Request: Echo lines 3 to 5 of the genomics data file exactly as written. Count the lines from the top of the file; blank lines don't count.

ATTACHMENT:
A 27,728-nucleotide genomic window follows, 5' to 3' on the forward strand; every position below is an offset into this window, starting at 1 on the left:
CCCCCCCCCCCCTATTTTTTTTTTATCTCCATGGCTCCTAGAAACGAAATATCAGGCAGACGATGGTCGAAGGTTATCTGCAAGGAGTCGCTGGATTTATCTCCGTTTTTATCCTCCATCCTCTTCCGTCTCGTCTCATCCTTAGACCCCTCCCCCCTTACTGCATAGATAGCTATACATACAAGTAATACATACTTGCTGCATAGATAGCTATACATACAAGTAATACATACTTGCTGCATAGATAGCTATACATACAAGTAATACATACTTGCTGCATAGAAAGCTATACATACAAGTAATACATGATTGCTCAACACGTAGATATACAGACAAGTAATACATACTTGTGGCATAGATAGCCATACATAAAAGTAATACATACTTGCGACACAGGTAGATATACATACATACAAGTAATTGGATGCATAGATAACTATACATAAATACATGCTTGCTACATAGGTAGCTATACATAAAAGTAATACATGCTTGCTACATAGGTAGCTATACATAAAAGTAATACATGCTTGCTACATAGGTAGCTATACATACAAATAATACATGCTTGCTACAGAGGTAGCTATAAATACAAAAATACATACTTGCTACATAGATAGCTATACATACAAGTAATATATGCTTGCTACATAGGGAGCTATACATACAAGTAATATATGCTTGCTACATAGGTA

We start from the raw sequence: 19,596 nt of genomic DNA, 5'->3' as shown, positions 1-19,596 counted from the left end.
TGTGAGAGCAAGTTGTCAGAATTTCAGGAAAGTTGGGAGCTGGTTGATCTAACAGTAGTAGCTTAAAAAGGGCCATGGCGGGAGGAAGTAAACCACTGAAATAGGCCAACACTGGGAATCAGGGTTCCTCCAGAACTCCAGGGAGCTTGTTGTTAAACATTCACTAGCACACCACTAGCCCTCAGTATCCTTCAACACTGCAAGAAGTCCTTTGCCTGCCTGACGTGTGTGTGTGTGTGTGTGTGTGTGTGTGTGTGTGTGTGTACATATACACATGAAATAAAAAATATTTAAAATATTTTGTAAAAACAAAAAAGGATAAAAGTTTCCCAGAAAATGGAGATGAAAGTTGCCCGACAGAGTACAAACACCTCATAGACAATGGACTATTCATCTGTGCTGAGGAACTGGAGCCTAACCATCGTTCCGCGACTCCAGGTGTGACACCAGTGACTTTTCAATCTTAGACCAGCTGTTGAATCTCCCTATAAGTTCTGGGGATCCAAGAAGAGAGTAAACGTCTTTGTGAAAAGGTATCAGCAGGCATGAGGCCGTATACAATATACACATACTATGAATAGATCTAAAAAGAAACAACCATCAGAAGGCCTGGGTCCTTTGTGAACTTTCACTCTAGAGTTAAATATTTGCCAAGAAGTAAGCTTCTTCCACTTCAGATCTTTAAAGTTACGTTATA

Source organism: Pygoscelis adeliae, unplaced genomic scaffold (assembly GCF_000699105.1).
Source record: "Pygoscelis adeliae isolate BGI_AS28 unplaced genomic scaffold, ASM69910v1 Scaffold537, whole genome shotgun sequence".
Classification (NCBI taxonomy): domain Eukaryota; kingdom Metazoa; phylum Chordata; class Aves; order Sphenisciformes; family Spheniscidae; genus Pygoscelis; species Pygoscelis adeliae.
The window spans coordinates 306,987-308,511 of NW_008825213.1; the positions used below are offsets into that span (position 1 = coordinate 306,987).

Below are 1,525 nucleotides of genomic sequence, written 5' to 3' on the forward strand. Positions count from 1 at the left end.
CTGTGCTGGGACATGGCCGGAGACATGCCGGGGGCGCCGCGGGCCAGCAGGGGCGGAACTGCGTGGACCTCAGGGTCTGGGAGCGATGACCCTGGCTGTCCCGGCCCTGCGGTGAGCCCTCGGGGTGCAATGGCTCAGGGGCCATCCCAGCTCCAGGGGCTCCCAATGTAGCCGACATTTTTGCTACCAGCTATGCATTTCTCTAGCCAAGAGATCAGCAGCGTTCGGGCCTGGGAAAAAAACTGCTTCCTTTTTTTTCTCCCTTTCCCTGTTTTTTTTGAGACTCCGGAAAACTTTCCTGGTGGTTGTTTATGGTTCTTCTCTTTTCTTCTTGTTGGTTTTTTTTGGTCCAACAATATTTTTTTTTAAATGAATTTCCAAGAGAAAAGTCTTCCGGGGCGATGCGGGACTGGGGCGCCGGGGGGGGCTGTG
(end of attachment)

We start from the raw sequence: 19,596 nt of genomic DNA, 5'->3' as shown, positions 1-19,596 counted from the left end.
TGTGAGAGCAAGTTGTCAGAATTTCAGGAAAGTTGGGAGCTGGTTGATCTAACAGTAGTAGCTTAAAAAGGGCCATGGCGGGAGGAAGTAAACCACTGAAATAGGCCAACACTGGGAATCAGGGTTCCTCCAGAACTCCAGGGAGCTTGTTGTTAAACATTCACTAGCACACCACTAGCCCTCAGTATCCTTCAACACTGCAAGAAGTCCTTTGCCTGCCTGACGTGTGTGTGTGTGTGTGTGTGTGTGTGTGTGTGTGTGTGTACATATACACATGAAATAAAAAATATTTAAAATATTTTGTAAAAACAAAAAAGGATAAAAGTTTCCCAGAAAATGGAGATGAAAGTTGCCCGACAGAGTACAAACACCTCATAGACAATGGACTATTCATCTGTGCTGAGGAACTGGAGCCTAACCATCGTTCCGCGACTCCAGGTGTGACACCAGTGACTTTTCAATCTTAGACCAGCTGTTGAATCTCCCTATAAGTTCTGGGGATCCAAGAAGAGAGTAAACGTCTTTGTGAAAAGGTATCAGCAGGCATGAGGCCGTATACAATATACACATACTATGAATAGATCTAAAAAGAAACAACCATCAGAAGGCCTGGGTCCTTTGTGAACTTTCACTCTAGAGTTAAATATTTGCCAAGAAGTAAGCTTCTTCCACTTCAGATCTTTAAAGTTACGTTATA

Source organism: Pygoscelis adeliae, unplaced genomic scaffold (assembly GCF_000699105.1).